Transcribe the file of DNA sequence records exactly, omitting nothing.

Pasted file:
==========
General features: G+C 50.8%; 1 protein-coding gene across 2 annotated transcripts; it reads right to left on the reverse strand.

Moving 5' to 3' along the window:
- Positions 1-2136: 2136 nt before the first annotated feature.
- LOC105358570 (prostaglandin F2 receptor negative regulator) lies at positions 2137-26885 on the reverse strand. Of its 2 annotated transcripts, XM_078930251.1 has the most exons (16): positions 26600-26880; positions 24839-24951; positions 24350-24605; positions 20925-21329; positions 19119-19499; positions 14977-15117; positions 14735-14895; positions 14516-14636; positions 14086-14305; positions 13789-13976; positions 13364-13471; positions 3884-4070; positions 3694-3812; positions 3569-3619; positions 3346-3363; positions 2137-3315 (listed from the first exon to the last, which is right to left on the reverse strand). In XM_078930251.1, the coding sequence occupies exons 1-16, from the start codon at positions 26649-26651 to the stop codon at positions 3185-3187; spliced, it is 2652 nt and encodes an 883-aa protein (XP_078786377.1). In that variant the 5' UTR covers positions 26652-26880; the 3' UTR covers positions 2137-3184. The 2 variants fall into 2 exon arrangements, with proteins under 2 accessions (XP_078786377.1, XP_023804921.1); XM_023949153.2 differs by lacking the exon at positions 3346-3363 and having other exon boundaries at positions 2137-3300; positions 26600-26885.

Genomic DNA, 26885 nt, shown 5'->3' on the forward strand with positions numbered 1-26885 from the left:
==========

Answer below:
General features: G+C 50.8%; 1 protein-coding gene across 2 annotated transcripts; it reads right to left on the reverse strand.

Moving 5' to 3' along the window:
- Positions 1-2136: 2136 nt before the first annotated feature.
- LOC105358570 (prostaglandin F2 receptor negative regulator) lies at positions 2137-26885 on the reverse strand. Of its 2 annotated transcripts, XM_078930251.1 has the most exons (16): positions 26600-26880; positions 24839-24951; positions 24350-24605; positions 20925-21329; positions 19119-19499; positions 14977-15117; positions 14735-14895; positions 14516-14636; positions 14086-14305; positions 13789-13976; positions 13364-13471; positions 3884-4070; positions 3694-3812; positions 3569-3619; positions 3346-3363; positions 2137-3315 (listed from the first exon to the last, which is right to left on the reverse strand). In XM_078930251.1, the coding sequence occupies exons 1-16, from the start codon at positions 26649-26651 to the stop codon at positions 3185-3187; spliced, it is 2652 nt and encodes an 883-aa protein (XP_078786377.1). In that variant the 5' UTR covers positions 26652-26880; the 3' UTR covers positions 2137-3184. The 2 variants fall into 2 exon arrangements, with proteins under 2 accessions (XP_078786377.1, XP_023804921.1); XM_023949153.2 differs by lacking the exon at positions 3346-3363 and having other exon boundaries at positions 2137-3300; positions 26600-26885.

Genomic DNA, 26885 nt, shown 5'->3' on the forward strand with positions numbered 1-26885 from the left: